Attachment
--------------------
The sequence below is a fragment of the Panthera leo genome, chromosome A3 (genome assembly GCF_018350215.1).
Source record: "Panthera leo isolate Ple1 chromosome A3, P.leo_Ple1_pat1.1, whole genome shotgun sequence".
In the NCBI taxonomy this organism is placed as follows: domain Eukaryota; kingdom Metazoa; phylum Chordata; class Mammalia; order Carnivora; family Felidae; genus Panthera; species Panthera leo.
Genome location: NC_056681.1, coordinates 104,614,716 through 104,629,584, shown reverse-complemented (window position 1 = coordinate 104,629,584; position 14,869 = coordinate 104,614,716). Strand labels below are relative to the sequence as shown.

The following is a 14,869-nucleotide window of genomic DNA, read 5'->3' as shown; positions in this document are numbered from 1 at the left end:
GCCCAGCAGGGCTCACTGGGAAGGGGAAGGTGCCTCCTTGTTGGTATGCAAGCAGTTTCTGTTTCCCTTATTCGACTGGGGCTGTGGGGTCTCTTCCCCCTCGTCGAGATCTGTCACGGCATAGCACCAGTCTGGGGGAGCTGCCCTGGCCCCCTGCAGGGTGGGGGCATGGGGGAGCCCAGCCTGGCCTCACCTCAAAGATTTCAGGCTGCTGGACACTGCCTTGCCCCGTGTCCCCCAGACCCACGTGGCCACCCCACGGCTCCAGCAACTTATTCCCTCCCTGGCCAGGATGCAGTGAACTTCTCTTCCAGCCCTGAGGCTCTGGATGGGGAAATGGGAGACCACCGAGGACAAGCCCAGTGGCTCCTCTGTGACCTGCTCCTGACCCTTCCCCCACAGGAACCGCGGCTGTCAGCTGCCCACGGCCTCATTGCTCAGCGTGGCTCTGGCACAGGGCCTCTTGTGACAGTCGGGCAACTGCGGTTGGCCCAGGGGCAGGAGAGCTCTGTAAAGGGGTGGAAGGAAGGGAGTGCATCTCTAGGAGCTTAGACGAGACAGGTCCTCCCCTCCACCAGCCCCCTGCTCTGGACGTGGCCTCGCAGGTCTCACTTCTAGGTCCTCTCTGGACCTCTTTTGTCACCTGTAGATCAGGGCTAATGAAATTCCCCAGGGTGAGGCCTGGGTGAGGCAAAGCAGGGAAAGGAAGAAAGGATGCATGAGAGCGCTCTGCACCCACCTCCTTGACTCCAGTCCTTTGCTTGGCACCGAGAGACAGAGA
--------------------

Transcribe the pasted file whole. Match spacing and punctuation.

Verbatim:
The sequence below is a fragment of the Panthera leo genome, chromosome A3 (genome assembly GCF_018350215.1).
Source record: "Panthera leo isolate Ple1 chromosome A3, P.leo_Ple1_pat1.1, whole genome shotgun sequence".
In the NCBI taxonomy this organism is placed as follows: domain Eukaryota; kingdom Metazoa; phylum Chordata; class Mammalia; order Carnivora; family Felidae; genus Panthera; species Panthera leo.
Genome location: NC_056681.1, coordinates 104,614,716 through 104,629,584, shown reverse-complemented (window position 1 = coordinate 104,629,584; position 14,869 = coordinate 104,614,716). Strand labels below are relative to the sequence as shown.

The following is a 14,869-nucleotide window of genomic DNA, read 5'->3' as shown; positions in this document are numbered from 1 at the left end:
GCCCAGCAGGGCTCACTGGGAAGGGGAAGGTGCCTCCTTGTTGGTATGCAAGCAGTTTCTGTTTCCCTTATTCGACTGGGGCTGTGGGGTCTCTTCCCCCTCGTCGAGATCTGTCACGGCATAGCACCAGTCTGGGGGAGCTGCCCTGGCCCCCTGCAGGGTGGGGGCATGGGGGAGCCCAGCCTGGCCTCACCTCAAAGATTTCAGGCTGCTGGACACTGCCTTGCCCCGTGTCCCCCAGACCCACGTGGCCACCCCACGGCTCCAGCAACTTATTCCCTCCCTGGCCAGGATGCAGTGAACTTCTCTTCCAGCCCTGAGGCTCTGGATGGGGAAATGGGAGACCACCGAGGACAAGCCCAGTGGCTCCTCTGTGACCTGCTCCTGACCCTTCCCCCACAGGAACCGCGGCTGTCAGCTGCCCACGGCCTCATTGCTCAGCGTGGCTCTGGCACAGGGCCTCTTGTGACAGTCGGGCAACTGCGGTTGGCCCAGGGGCAGGAGAGCTCTGTAAAGGGGTGGAAGGAAGGGAGTGCATCTCTAGGAGCTTAGACGAGACAGGTCCTCCCCTCCACCAGCCCCCTGCTCTGGACGTGGCCTCGCAGGTCTCACTTCTAGGTCCTCTCTGGACCTCTTTTGTCACCTGTAGATCAGGGCTAATGAAATTCCCCAGGGTGAGGCCTGGGTGAGGCAAAGCAGGGAAAGGAAGAAAGGATGCATGAGAGCGCTCTGCACCCACCTCCTTGACTCCAGTCCTTTGCTTGGCACCGAGAGACAGAGA